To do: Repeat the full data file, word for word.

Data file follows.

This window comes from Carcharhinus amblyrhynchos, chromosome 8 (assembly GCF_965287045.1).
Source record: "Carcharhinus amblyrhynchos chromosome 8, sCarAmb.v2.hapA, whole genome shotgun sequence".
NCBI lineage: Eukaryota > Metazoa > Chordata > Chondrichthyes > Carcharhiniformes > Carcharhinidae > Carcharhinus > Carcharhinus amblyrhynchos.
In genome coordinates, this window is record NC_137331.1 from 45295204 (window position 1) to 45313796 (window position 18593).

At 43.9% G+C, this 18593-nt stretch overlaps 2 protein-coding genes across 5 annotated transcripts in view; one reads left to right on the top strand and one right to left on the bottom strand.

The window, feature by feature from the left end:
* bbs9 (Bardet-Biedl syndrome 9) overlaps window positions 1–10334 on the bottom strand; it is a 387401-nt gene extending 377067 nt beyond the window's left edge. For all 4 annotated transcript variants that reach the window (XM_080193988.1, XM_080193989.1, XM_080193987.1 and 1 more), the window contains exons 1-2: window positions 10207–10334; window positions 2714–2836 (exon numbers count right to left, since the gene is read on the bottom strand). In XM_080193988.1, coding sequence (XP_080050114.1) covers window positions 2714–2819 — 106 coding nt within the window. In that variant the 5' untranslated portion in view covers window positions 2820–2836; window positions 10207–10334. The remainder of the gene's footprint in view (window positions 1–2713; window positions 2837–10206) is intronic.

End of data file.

This window comes from Carcharhinus amblyrhynchos, chromosome 8 (assembly GCF_965287045.1).
Source record: "Carcharhinus amblyrhynchos chromosome 8, sCarAmb.v2.hapA, whole genome shotgun sequence".
NCBI lineage: Eukaryota > Metazoa > Chordata > Chondrichthyes > Carcharhiniformes > Carcharhinidae > Carcharhinus > Carcharhinus amblyrhynchos.
In genome coordinates, this window is record NC_137331.1 from 45295204 (window position 1) to 45313796 (window position 18593).

At 43.9% G+C, this 18593-nt stretch overlaps 2 protein-coding genes across 5 annotated transcripts in view; one reads left to right on the top strand and one right to left on the bottom strand.

The window, feature by feature from the left end:
* bbs9 (Bardet-Biedl syndrome 9) overlaps window positions 1–10334 on the bottom strand; it is a 387401-nt gene extending 377067 nt beyond the window's left edge. For all 4 annotated transcript variants that reach the window (XM_080193988.1, XM_080193989.1, XM_080193987.1 and 1 more), the window contains exons 1-2: window positions 10207–10334; window positions 2714–2836 (exon numbers count right to left, since the gene is read on the bottom strand). In XM_080193988.1, coding sequence (XP_080050114.1) covers window positions 2714–2819 — 106 coding nt within the window. In that variant the 5' untranslated portion in view covers window positions 2820–2836; window positions 10207–10334. The remainder of the gene's footprint in view (window positions 1–2713; window positions 2837–10206) is intronic.